Many choose to leave their car at home, but don’t discount an epic road trip. For example, the recently opened North Coast 500 in Scotland is a strong option for Brits.
Finally, you can’t beat walking as a way of exploring, so consider hitting trails where someone else has already mapped out a route of interest for you.
“There are so many trails, footpaths and bridleways in the UK,” says Phoebe. “Check out the Long Distance Walkers Association, where you can search by distance and location for great ideas. It’s how I found the Wanderlust Way, a glorious walk through the beautiful countryside outside Grimsby. It’s a place that I would never have visited otherwise.”
You’re on home territory and there are no language barriers, foreign currency or any other possible teething problems, so what better time to edge out of your comfort zone and try a new activity. “Find out what you can do in the area you’re heading to and give it a go, even if it’s completely alien to you,” says Terri.
If you’re going coastal in the UK, try stand-up paddleboarding or coasteering, or for a bird’s-eye view of your newfound location, have a stab at paragliding.
Aside from sports, look to add a new interest, such as birdwatching, historic architecture or sampling local foods. If the activities you do are new to you, the setting around you will likely feel more foreign, too.
A huge advantage to travelling at home in the UK is that everything is close by, making a quick trip over the weekend feasible. “Instead of visiting somewhere abroad for a week or more, travelling in your home country means that you can plan several day trips and weekend breaks throughout the year,” advises Terri.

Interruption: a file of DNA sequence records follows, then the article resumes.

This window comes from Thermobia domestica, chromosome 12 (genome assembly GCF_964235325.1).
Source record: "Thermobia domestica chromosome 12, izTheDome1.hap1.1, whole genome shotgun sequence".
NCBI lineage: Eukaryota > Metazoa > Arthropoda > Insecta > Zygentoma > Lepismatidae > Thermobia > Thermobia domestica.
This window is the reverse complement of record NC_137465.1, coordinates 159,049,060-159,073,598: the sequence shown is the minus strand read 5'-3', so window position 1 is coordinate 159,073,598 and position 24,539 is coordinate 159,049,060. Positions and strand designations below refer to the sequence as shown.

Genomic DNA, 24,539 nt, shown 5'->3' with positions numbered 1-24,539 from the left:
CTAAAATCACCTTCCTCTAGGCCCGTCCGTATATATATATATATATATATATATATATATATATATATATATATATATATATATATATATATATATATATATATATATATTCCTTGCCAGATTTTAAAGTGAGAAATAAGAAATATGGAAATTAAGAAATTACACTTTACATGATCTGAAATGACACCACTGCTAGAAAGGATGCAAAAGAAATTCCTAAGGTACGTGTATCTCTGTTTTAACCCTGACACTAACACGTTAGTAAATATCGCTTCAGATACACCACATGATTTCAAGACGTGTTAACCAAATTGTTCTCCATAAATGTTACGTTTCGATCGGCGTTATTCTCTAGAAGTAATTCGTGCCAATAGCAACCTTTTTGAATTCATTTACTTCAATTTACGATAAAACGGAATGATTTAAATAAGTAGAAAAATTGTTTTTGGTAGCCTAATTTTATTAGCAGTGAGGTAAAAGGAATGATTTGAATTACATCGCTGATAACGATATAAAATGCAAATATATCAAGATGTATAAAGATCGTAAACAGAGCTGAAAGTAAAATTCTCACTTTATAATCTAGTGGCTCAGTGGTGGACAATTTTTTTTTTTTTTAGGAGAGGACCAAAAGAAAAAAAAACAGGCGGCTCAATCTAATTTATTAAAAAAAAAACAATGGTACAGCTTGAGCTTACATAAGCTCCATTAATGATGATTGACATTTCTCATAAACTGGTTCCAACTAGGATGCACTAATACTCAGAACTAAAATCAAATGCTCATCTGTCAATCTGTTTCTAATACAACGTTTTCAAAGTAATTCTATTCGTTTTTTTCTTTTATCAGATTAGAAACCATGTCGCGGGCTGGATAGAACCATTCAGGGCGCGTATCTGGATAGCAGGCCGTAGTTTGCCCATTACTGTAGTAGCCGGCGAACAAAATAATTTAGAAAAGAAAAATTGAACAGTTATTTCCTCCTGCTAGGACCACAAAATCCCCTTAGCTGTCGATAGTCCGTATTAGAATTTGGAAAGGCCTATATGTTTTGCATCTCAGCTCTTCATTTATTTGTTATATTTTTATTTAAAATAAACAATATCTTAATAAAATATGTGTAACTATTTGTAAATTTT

As you won’t be shelling out for flights, either, put the cash you’ve saved towards more mini-breaks, or extend one you’ve already got planned. Better still, treat yourself to a nicer hotel or an extra activity.
You’ve probably always known that there’s more to see in your country, but now you’ve got the tools to explore its hidden wonders in the flesh. There are just no excuses not to get out there, whether it’s once, twice or throughout the year.
How do you approach a staycation?
Start to look at your own country as a traveller. Then you realise just how much there is to see. It always surprises me.
I think it’s a state of mind: an adventure is whatever makes you feel adventurous. As long as you’re pushing yourself outside your own personal comfort zone, then you could be a mile away from home and still be on a thrilling adventure. If you’re in the UK, you’re sorted. There’s a lot to explore on these wild little isles.
What are the first steps toward booking a staycation?
I would advise people to plan in the same way that they would for a trip abroad. If you usually hire a car, go in your own. If you’d rather get around on public transport, then that’s possible, too. I prefer to drive because if you already have a car, you may as well use it. That way, all you have to worry about is petrol, which usually makes it the cheapest way to get around.
But, in general, a staycation means that you can go a little more ad hoc in terms of the things you plan to do because you’re more familiar with your surroundings, so winging it is a good way to go.
What does travelling in your country offer compared to being abroad?
The main things are time and money. It takes you less time to get to where you’re staying, and it’s often cheaper, given that you don’t pay air fares. For that reason, roaming at home opens your weekend up to travel opportunities. It’s often not worth going abroad just for two nights, but a couple of hours’ drive away is perfectly manageable.
Any other advice?
Pick somewhere you’ve always been meaning to go but never got around to. Plan something big or adventurous, like wild camping or a long coastal hike, to make it feel even more exciting. Go with an open mind and the curiosity of a traveller in foreign lands.
See Emma’s blog at gottakeepmovin.com.
Main image: St Ives, Cornwall (Dreamstime)